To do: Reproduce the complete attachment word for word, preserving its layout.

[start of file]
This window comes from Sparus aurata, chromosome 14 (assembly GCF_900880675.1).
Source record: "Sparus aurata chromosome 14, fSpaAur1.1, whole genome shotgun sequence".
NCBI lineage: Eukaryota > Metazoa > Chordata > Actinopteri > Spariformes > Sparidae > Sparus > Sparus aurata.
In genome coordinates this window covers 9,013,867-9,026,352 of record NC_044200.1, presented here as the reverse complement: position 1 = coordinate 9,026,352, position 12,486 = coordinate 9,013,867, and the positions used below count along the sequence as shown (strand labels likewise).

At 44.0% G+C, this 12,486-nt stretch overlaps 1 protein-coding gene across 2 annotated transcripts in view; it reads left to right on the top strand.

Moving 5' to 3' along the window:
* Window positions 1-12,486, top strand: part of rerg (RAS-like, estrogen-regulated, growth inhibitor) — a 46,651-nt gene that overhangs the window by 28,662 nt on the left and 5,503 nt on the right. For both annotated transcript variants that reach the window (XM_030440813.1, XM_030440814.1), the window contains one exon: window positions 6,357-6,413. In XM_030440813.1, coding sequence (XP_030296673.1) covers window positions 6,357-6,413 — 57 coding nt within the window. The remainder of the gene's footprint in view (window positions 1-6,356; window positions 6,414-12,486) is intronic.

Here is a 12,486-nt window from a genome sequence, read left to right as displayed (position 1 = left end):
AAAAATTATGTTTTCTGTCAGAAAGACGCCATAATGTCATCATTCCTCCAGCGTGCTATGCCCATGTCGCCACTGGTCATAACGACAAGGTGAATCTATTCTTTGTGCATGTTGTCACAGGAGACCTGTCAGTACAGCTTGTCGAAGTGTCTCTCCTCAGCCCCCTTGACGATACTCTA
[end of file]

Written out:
This window comes from Sparus aurata, chromosome 14 (assembly GCF_900880675.1).
Source record: "Sparus aurata chromosome 14, fSpaAur1.1, whole genome shotgun sequence".
NCBI lineage: Eukaryota > Metazoa > Chordata > Actinopteri > Spariformes > Sparidae > Sparus > Sparus aurata.
In genome coordinates this window covers 9,013,867-9,026,352 of record NC_044200.1, presented here as the reverse complement: position 1 = coordinate 9,026,352, position 12,486 = coordinate 9,013,867, and the positions used below count along the sequence as shown (strand labels likewise).

At 44.0% G+C, this 12,486-nt stretch overlaps 1 protein-coding gene across 2 annotated transcripts in view; it reads left to right on the top strand.

Moving 5' to 3' along the window:
* Window positions 1-12,486, top strand: part of rerg (RAS-like, estrogen-regulated, growth inhibitor) — a 46,651-nt gene that overhangs the window by 28,662 nt on the left and 5,503 nt on the right. For both annotated transcript variants that reach the window (XM_030440813.1, XM_030440814.1), the window contains one exon: window positions 6,357-6,413. In XM_030440813.1, coding sequence (XP_030296673.1) covers window positions 6,357-6,413 — 57 coding nt within the window. The remainder of the gene's footprint in view (window positions 1-6,356; window positions 6,414-12,486) is intronic.

Here is a 12,486-nt window from a genome sequence, read left to right as displayed (position 1 = left end):
AAAAATTATGTTTTCTGTCAGAAAGACGCCATAATGTCATCATTCCTCCAGCGTGCTATGCCCATGTCGCCACTGGTCATAACGACAAGGTGAATCTATTCTTTGTGCATGTTGTCACAGGAGACCTGTCAGTACAGCTTGTCGAAGTGTCTCTCCTCAGCCCCCTTGACGATACTCTA